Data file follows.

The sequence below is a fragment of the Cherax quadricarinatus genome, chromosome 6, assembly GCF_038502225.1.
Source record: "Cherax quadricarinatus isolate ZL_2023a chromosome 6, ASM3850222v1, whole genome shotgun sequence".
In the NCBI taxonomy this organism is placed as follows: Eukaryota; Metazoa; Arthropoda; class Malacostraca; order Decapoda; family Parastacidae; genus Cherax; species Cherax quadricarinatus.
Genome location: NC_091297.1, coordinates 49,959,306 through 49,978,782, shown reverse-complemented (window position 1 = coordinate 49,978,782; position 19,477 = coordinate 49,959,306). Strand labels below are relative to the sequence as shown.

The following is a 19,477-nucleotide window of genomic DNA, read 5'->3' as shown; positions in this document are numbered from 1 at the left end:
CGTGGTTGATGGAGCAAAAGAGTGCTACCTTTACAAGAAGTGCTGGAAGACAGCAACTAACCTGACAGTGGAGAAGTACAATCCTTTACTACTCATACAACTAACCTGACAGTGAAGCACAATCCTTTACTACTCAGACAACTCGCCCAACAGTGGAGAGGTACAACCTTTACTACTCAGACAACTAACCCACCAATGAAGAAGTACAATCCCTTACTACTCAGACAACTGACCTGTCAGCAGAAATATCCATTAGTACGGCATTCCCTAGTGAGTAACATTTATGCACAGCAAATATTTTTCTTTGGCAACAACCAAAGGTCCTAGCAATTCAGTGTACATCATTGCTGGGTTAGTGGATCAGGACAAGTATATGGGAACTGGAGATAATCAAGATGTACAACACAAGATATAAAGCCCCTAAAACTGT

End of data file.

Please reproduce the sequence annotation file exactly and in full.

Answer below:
The sequence below is a fragment of the Cherax quadricarinatus genome, chromosome 6, assembly GCF_038502225.1.
Source record: "Cherax quadricarinatus isolate ZL_2023a chromosome 6, ASM3850222v1, whole genome shotgun sequence".
In the NCBI taxonomy this organism is placed as follows: Eukaryota; Metazoa; Arthropoda; class Malacostraca; order Decapoda; family Parastacidae; genus Cherax; species Cherax quadricarinatus.
Genome location: NC_091297.1, coordinates 49,959,306 through 49,978,782, shown reverse-complemented (window position 1 = coordinate 49,978,782; position 19,477 = coordinate 49,959,306). Strand labels below are relative to the sequence as shown.

The following is a 19,477-nucleotide window of genomic DNA, read 5'->3' as shown; positions in this document are numbered from 1 at the left end:
CGTGGTTGATGGAGCAAAAGAGTGCTACCTTTACAAGAAGTGCTGGAAGACAGCAACTAACCTGACAGTGGAGAAGTACAATCCTTTACTACTCATACAACTAACCTGACAGTGAAGCACAATCCTTTACTACTCAGACAACTCGCCCAACAGTGGAGAGGTACAACCTTTACTACTCAGACAACTAACCCACCAATGAAGAAGTACAATCCCTTACTACTCAGACAACTGACCTGTCAGCAGAAATATCCATTAGTACGGCATTCCCTAGTGAGTAACATTTATGCACAGCAAATATTTTTCTTTGGCAACAACCAAAGGTCCTAGCAATTCAGTGTACATCATTGCTGGGTTAGTGGATCAGGACAAGTATATGGGAACTGGAGATAATCAAGATGTACAACACAAGATATAAAGCCCCTAAAACTGT